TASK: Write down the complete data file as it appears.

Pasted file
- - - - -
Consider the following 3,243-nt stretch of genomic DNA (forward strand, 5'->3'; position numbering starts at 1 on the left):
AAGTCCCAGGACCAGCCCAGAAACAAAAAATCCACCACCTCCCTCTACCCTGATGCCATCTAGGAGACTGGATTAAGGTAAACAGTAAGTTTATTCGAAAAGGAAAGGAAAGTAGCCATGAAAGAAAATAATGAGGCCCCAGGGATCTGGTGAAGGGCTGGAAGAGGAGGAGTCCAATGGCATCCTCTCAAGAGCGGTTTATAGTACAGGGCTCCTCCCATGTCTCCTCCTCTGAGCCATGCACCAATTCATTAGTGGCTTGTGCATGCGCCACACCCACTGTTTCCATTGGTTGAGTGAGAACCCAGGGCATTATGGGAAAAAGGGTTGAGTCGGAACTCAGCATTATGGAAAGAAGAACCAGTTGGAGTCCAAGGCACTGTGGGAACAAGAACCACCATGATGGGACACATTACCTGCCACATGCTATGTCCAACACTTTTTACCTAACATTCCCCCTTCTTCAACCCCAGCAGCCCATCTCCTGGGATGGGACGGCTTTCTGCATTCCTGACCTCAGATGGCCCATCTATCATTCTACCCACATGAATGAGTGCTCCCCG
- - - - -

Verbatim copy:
Consider the following 3,243-nt stretch of genomic DNA (forward strand, 5'->3'; position numbering starts at 1 on the left):
AAGTCCCAGGACCAGCCCAGAAACAAAAAATCCACCACCTCCCTCTACCCTGATGCCATCTAGGAGACTGGATTAAGGTAAACAGTAAGTTTATTCGAAAAGGAAAGGAAAGTAGCCATGAAAGAAAATAATGAGGCCCCAGGGATCTGGTGAAGGGCTGGAAGAGGAGGAGTCCAATGGCATCCTCTCAAGAGCGGTTTATAGTACAGGGCTCCTCCCATGTCTCCTCCTCTGAGCCATGCACCAATTCATTAGTGGCTTGTGCATGCGCCACACCCACTGTTTCCATTGGTTGAGTGAGAACCCAGGGCATTATGGGAAAAAGGGTTGAGTCGGAACTCAGCATTATGGAAAGAAGAACCAGTTGGAGTCCAAGGCACTGTGGGAACAAGAACCACCATGATGGGACACATTACCTGCCACATGCTATGTCCAACACTTTTTACCTAACATTCCCCCTTCTTCAACCCCAGCAGCCCATCTCCTGGGATGGGACGGCTTTCTGCATTCCTGACCTCAGATGGCCCATCTATCATTCTACCCACATGAATGAGTGCTCCCCG